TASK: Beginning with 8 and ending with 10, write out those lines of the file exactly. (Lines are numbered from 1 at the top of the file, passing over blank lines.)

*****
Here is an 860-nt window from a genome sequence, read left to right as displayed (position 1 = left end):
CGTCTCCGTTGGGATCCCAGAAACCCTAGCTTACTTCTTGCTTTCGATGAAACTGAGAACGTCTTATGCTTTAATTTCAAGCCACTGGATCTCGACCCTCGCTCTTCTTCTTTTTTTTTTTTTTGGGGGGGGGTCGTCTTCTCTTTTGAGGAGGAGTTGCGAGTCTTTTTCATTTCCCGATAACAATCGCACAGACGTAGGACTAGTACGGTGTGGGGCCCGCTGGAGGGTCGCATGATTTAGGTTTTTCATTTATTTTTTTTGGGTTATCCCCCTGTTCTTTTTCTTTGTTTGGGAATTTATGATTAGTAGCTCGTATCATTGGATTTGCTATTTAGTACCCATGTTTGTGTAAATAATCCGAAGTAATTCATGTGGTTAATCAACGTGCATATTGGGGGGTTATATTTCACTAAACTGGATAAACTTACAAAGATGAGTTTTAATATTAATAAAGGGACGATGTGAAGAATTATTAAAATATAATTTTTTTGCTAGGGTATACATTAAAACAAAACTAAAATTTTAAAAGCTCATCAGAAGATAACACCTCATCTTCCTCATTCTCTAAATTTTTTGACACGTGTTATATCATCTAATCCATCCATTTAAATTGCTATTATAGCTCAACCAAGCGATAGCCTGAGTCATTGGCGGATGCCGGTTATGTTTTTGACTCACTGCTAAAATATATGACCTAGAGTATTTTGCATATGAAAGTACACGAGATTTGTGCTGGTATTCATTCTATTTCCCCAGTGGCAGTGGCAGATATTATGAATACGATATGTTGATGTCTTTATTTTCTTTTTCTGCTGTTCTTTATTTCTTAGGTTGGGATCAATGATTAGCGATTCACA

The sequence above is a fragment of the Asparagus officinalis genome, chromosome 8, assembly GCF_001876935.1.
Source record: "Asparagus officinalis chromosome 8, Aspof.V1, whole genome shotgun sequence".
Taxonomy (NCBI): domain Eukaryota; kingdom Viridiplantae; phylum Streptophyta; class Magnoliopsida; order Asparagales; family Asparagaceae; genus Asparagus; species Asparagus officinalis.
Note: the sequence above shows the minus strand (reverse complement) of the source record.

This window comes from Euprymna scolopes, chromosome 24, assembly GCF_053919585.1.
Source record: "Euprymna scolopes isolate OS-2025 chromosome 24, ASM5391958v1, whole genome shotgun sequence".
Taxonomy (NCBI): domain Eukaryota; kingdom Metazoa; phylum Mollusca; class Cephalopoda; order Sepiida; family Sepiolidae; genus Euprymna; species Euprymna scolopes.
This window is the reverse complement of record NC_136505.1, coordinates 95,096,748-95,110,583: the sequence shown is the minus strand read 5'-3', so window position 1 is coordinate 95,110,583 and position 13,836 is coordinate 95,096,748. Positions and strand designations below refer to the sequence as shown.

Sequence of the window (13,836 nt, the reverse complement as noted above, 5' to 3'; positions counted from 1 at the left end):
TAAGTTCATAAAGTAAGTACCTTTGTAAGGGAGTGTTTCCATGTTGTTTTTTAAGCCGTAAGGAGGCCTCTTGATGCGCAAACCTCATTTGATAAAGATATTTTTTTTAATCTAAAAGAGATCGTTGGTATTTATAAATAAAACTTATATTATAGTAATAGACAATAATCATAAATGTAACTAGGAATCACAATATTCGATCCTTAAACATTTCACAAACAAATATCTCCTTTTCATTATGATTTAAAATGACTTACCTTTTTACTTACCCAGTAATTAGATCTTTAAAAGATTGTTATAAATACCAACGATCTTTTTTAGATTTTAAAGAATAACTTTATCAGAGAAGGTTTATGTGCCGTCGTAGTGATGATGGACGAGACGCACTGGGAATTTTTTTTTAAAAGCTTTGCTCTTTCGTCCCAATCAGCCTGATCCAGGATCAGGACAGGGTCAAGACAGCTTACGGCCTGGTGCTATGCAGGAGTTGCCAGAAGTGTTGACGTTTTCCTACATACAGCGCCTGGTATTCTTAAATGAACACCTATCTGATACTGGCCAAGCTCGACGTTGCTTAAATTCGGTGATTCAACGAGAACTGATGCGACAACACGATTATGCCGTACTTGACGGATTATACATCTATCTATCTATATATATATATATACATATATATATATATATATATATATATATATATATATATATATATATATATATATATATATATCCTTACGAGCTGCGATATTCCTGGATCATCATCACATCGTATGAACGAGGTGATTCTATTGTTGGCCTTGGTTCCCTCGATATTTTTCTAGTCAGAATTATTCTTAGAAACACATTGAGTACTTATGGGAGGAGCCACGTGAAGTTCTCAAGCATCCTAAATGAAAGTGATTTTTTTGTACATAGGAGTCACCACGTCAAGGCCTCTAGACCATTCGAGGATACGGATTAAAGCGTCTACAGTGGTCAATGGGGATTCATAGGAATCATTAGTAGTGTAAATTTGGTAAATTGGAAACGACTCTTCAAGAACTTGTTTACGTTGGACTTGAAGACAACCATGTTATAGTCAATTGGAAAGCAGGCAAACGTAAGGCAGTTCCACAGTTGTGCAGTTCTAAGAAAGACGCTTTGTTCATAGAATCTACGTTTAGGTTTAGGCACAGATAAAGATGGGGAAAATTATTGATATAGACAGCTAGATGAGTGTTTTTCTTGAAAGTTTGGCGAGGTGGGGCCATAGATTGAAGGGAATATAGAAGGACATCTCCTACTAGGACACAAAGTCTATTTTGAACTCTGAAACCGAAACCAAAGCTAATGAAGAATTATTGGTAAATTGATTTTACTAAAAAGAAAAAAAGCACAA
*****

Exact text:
Source record: "Euprymna scolopes isolate OS-2025 chromosome 24, ASM5391958v1, whole genome shotgun sequence".
Taxonomy (NCBI): domain Eukaryota; kingdom Metazoa; phylum Mollusca; class Cephalopoda; order Sepiida; family Sepiolidae; genus Euprymna; species Euprymna scolopes.
This window is the reverse complement of record NC_136505.1, coordinates 95,096,748-95,110,583: the sequence shown is the minus strand read 5'-3', so window position 1 is coordinate 95,110,583 and position 13,836 is coordinate 95,096,748. Positions and strand designations below refer to the sequence as shown.